(Houghton Mifflin Harcourt, $28)
In 1896, Edward Curtis launched“one of the most ambitious documentary projects in the history of American photography,” said Gary Krist in The Washington Post. Curtis had already established himself in the Northwest as a portraitist when, as a diversion from memorializing civic leaders, the young artist photographed Princess Angeline, the 80-year-old daughter of Chief Seattle. Impressed by Angeline’s dignity, Curtis soon set out to document the remaining Native American tribes. For three decades, he risked everything for his magnum opus—40,000 photographs now regarded as a monumental achievement. Timothy Egan’s “spirited biography” makes vivid the costs of Curtis’s obsession.
“Curtis was not content to gather just a few stray souvenirs of Indian life,” said Wayne Curtis in The Wall Street Journal. Traveling to remote settings with his view camera, he hoped to capture the full story of the vanishing tribes, yet often feared he was too late. Though adept at gaining acceptance by wary tribes, he was a “heroically bad businessman,” impoverishing himself as he labored. Improbably, he secured J.P. Morgan as a benefactor, yet took so long to complete the project that he was forced to surrender rights to the work. Deluxe early volumes created some excitement, but interest had faded by the time Curtis finished the set. In 1935, Morgan’s heirs sold the archival materials for just $1,000.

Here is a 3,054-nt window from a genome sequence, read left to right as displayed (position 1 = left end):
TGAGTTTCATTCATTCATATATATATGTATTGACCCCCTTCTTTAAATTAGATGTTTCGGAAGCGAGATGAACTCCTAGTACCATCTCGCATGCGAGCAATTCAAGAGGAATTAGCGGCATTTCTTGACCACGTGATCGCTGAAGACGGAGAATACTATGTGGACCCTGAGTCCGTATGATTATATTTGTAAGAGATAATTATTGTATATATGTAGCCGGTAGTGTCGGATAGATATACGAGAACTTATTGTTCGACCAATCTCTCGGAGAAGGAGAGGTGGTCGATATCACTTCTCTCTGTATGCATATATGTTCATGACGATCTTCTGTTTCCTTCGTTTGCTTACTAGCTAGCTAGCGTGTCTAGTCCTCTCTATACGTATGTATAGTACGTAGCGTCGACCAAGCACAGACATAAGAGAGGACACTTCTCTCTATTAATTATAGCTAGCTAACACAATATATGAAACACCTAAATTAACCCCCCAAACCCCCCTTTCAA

Even if Curtis’s name is new to you, the photos you’ll “recognize immediately,” said Don Oldenburg in USA Today. His portraits of the Apache warrior Geronimo and of the Nez Perce’s Chief Joseph have become iconic. My sole complaint with this book is that the three-dozen images included are “not enough to satisfy the curiosity Egan’s storytelling arouses.” If you have $1.8 million, a complete set of the original prints can be yours, said David Holahan in CSMonitor.com. But Curtis’s work is most significant for the history it preserved. “It’s hard to put a price on that.”